Dir: Sam Esmail. US. 2014. 91mins
Enjoyability handily trumps intellectually rigorous believability in Comet, a fizzy yet pleasantly barbed romantic dramedy in which a pair of hyper-literate but difficult twentysomethings give a relationship a workout, and suffer the various emotional slings and arrows of talking past one another. Jumping back and forth between a series of vignettes spanning six years and different points in their connection, this little two-hander is an engaging cinematic disquisition about the white-hot passion and toxic exasperation of young love, as well as a rather wonderful showcase for Justin Long and Emmy Rossum.
What most keeps Comet interesting, and from ever tipping over into posed indie-convention preciousness, however, is the quality of the writing and the fierce commitment of its performances.
Theatrical box office will be minimal, but positive critical notices and especially strong word-of-mouth should give this Los Angeles Film Festival debut bonafide arthouse appeal and VOD punching power. In a just world, it will serve as a strong calling card for debut writer-director Sam Esmail, as well as the talent involved.
Dell (Long) is a self-slandering postdoctoral scientist working on cancer drugs when he meets sarcastic with Kimberly (Rossum) at a Hollywood Forever Cemetery event during an evening meteor shower. After she saves him from a passing car, he saves her from an awkward first date. Dell and Kimberly, each unhappy in their own ways, have an immediate chemistry, and are seemingly bonded by the manner in which they challenge each other. The rest of the movie, then, chronicles their first night together, a roundabout argument years later in a Paris hotel room during a trip for a friend’s wedding, a train encounter that leads to a rekindling of their relationship, a long-distance phone fight and a final rapprochement.
In addition to tracking emotionally with (500) Days of Summer and Like Crazy, Comet has a pinch of the same sort of heightened emotionalism of that former film, wherein the aggrieved romantic central character spends considerable time and energy trying to reconcile the reality of his lover’s behavior with an overly idealized version of her. There’s more than a pinch of unsettledness to each of these characters, which the movie totally owns.
From a technical perspective, Esmail and his below-the-line collaborators deliver a smart, well-conceived package that makes good use of the movie’s limited budget. Cinematographer Eric Koretz composes shots in the style of a music video, with faces frequently flush to the side and/or in corners of frame, but it visually communicates the various levels of slipping-knot detachment of its subjects. Similarly, Esmail and editor Franklin Peterson often break up their chronological jumps back and forth in time with a stylized cutting technique that recalls an old, overused VCR tape, with newer, dominant memories impinging on and erasing older ones.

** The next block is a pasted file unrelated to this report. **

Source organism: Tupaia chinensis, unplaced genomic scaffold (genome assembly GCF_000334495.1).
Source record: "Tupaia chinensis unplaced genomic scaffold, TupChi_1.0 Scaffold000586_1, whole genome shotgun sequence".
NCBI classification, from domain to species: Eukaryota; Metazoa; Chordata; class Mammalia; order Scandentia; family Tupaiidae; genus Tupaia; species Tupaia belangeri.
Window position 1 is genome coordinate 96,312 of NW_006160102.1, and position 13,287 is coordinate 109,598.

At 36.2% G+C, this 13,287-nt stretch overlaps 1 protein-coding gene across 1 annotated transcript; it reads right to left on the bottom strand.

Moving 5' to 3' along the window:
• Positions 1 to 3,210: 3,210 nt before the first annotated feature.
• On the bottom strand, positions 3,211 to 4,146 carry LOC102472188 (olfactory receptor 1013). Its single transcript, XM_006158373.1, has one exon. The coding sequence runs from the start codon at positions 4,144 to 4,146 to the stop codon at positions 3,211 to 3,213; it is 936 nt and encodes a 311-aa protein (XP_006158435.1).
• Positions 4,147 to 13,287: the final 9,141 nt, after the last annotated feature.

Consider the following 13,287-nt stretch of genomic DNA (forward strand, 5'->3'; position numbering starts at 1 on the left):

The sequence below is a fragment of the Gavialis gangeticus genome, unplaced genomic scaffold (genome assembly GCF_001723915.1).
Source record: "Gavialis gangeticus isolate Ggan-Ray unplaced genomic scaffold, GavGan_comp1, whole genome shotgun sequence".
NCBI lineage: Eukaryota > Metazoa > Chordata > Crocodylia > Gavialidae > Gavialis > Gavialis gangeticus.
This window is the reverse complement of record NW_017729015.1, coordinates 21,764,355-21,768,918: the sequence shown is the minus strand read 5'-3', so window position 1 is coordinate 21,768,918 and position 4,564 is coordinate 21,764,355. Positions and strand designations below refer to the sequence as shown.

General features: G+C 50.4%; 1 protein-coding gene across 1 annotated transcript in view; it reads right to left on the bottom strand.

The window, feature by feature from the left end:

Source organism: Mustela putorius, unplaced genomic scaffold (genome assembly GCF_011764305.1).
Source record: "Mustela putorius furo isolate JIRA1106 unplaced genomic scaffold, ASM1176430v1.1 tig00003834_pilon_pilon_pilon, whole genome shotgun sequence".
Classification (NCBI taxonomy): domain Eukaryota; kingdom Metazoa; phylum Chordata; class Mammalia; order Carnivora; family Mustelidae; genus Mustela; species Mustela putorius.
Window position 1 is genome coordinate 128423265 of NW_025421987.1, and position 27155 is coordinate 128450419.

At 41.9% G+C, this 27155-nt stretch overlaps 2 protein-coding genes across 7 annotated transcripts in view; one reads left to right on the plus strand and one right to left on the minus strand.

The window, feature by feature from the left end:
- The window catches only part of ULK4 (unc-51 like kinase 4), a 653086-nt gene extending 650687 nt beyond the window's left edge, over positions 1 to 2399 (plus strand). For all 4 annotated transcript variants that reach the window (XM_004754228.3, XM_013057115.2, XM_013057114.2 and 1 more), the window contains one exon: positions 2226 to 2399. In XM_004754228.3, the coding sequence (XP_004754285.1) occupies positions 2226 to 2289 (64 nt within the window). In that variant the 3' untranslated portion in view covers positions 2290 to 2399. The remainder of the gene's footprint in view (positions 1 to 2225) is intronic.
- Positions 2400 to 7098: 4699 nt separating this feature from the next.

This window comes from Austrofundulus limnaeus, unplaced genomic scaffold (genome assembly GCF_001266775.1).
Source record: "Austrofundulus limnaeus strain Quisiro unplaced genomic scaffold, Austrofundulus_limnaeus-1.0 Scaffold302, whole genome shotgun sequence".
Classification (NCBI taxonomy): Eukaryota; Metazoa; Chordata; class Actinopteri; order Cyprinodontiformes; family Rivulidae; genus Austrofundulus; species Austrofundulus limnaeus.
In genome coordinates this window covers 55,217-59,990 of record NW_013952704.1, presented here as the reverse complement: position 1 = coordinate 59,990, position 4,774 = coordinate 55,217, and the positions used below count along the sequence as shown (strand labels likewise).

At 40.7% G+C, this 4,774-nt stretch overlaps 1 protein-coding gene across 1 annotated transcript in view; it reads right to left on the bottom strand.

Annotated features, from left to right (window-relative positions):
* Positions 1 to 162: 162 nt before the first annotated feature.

What most keeps Comet interesting, and from ever tipping over into posed indie-convention preciousness, however, is the quality of the writing and the fierce commitment of its performances. Dell is nominally the protagonist, and given that he self-identifies as potentially suffering from narcissistic personality disorder, there’s no shortage to the entertaining dialogue he gets to blurt out (“You have terrible taste in men because you’re so superficial” is his idea of a pick-up line).
Esmail writes great banter and asides for both characters, however, whether it’s a stoned Kimberly waxing philosophical on aging (“Are we old? Are we talking like old people? Are we on the verge of joining the sweatpants culture?”) or Dell parrying Kimberly’s dismissal of his pessimism as insincere with, “That’s great, I hate people who think I’m too negative.”
Over the course of his career, in movies like Accepted, Dodgeball and For a Good Time, Call…, Long has shown a talent for crackerjack comic timing. His characteristic verbal dexterity gets a good workout in Comet, but neither does he shortchange Dell’s neediness and vulnerability. That gives the movie a strong emotional peg on which viewers can hang their sympathies. Rossum, meanwhile, is no mere sparring partner; she gets to showcase a much wider range than her previous film work has allowed.
Comet’s third act stumbles a bit, folding in on itself somewhat during a sequence with a meta-tangent that flirts with a bold twist but ultimately feels too cute by about one-third. It recovers, however, and if it seems relationship movies can only end one of two ways—the parties either end up together or apart—the intriguing, low-fi Comet arrives at an ending that feels appropriately ambiguous.
Production companies: Anonymous Content, Fubar Films
US distribution: IFC Films
International sales: Content
Producers: Lee Clay, Chad Hamilton
Executive producers: Colin Bates, Peter DeGeorge, Steve Golin, Justin Long, Emmy Rossum, William Stetson
Co-producer: Farnaz Fahid
Screenplay: Sam Esmail
Cinematography: Eric Koretz
Production designer: Annie Spitz
Editor: Franklin Peterson
Music: Daniel Hart
Main cast: Justin Long, Emmy Rossum, Eric Winter, Kayla Servi